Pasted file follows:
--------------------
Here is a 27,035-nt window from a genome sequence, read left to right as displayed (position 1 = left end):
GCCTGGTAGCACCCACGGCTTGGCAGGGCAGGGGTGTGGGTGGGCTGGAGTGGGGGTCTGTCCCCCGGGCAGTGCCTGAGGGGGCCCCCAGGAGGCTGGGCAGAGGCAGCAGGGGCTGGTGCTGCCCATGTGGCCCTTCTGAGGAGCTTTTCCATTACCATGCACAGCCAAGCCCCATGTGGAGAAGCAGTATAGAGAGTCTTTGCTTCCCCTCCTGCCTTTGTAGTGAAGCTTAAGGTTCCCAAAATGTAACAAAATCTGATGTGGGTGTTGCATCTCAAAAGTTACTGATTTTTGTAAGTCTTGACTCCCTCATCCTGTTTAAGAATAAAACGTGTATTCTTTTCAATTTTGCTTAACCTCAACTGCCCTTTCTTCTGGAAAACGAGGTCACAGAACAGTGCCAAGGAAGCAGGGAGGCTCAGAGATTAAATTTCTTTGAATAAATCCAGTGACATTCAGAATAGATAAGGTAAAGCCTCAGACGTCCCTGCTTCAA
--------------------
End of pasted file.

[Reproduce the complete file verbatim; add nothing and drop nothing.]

Here is a 27,035-nt window from a genome sequence, read left to right as displayed (position 1 = left end):
GCCTGGTAGCACCCACGGCTTGGCAGGGCAGGGGTGTGGGTGGGCTGGAGTGGGGGTCTGTCCCCCGGGCAGTGCCTGAGGGGGCCCCCAGGAGGCTGGGCAGAGGCAGCAGGGGCTGGTGCTGCCCATGTGGCCCTTCTGAGGAGCTTTTCCATTACCATGCACAGCCAAGCCCCATGTGGAGAAGCAGTATAGAGAGTCTTTGCTTCCCCTCCTGCCTTTGTAGTGAAGCTTAAGGTTCCCAAAATGTAACAAAATCTGATGTGGGTGTTGCATCTCAAAAGTTACTGATTTTTGTAAGTCTTGACTCCCTCATCCTGTTTAAGAATAAAACGTGTATTCTTTTCAATTTTGCTTAACCTCAACTGCCCTTTCTTCTGGAAAACGAGGTCACAGAACAGTGCCAAGGAAGCAGGGAGGCTCAGAGATTAAATTTCTTTGAATAAATCCAGTGACATTCAGAATAGATAAGGTAAAGCCTCAGACGTCCCTGCTTCAA